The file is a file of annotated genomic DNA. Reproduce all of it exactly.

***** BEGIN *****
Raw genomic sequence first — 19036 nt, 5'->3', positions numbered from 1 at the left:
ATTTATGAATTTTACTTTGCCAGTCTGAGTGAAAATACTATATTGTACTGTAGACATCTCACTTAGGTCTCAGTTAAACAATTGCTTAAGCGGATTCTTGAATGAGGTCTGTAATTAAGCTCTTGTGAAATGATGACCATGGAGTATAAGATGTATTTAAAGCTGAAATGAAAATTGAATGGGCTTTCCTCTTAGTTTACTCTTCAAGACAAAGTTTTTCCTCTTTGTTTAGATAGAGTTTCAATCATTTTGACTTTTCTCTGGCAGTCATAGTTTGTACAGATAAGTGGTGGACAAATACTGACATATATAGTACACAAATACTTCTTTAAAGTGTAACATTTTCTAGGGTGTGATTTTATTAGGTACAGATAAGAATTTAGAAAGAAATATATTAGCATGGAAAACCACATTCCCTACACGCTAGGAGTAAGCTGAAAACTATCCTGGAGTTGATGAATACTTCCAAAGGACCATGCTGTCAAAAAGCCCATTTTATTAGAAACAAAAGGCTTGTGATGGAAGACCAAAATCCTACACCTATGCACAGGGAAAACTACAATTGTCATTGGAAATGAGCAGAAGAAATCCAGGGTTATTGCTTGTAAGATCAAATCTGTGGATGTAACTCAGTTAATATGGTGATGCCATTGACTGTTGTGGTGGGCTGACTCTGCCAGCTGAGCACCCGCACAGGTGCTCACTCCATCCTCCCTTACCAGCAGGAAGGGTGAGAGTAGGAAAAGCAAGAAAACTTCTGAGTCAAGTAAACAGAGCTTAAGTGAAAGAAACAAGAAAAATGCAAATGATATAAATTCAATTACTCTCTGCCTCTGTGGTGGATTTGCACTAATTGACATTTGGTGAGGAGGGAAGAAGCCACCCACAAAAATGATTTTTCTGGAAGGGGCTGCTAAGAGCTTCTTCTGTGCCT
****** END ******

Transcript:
Raw genomic sequence first — 19036 nt, 5'->3', positions numbered from 1 at the left:
ATTTATGAATTTTACTTTGCCAGTCTGAGTGAAAATACTATATTGTACTGTAGACATCTCACTTAGGTCTCAGTTAAACAATTGCTTAAGCGGATTCTTGAATGAGGTCTGTAATTAAGCTCTTGTGAAATGATGACCATGGAGTATAAGATGTATTTAAAGCTGAAATGAAAATTGAATGGGCTTTCCTCTTAGTTTACTCTTCAAGACAAAGTTTTTCCTCTTTGTTTAGATAGAGTTTCAATCATTTTGACTTTTCTCTGGCAGTCATAGTTTGTACAGATAAGTGGTGGACAAATACTGACATATATAGTACACAAATACTTCTTTAAAGTGTAACATTTTCTAGGGTGTGATTTTATTAGGTACAGATAAGAATTTAGAAAGAAATATATTAGCATGGAAAACCACATTCCCTACACGCTAGGAGTAAGCTGAAAACTATCCTGGAGTTGATGAATACTTCCAAAGGACCATGCTGTCAAAAAGCCCATTTTATTAGAAACAAAAGGCTTGTGATGGAAGACCAAAATCCTACACCTATGCACAGGGAAAACTACAATTGTCATTGGAAATGAGCAGAAGAAATCCAGGGTTATTGCTTGTAAGATCAAATCTGTGGATGTAACTCAGTTAATATGGTGATGCCATTGACTGTTGTGGTGGGCTGACTCTGCCAGCTGAGCACCCGCACAGGTGCTCACTCCATCCTCCCTTACCAGCAGGAAGGGTGAGAGTAGGAAAAGCAAGAAAACTTCTGAGTCAAGTAAACAGAGCTTAAGTGAAAGAAACAAGAAAAATGCAAATGATATAAATTCAATTACTCTCTGCCTCTGTGGTGGATTTGCACTAATTGACATTTGGTGAGGAGGGAAGAAGCCACCCACAAAAATGATTTTTCTGGAAGGGGCTGCTAAGAGCTTCTTCTGTGCCT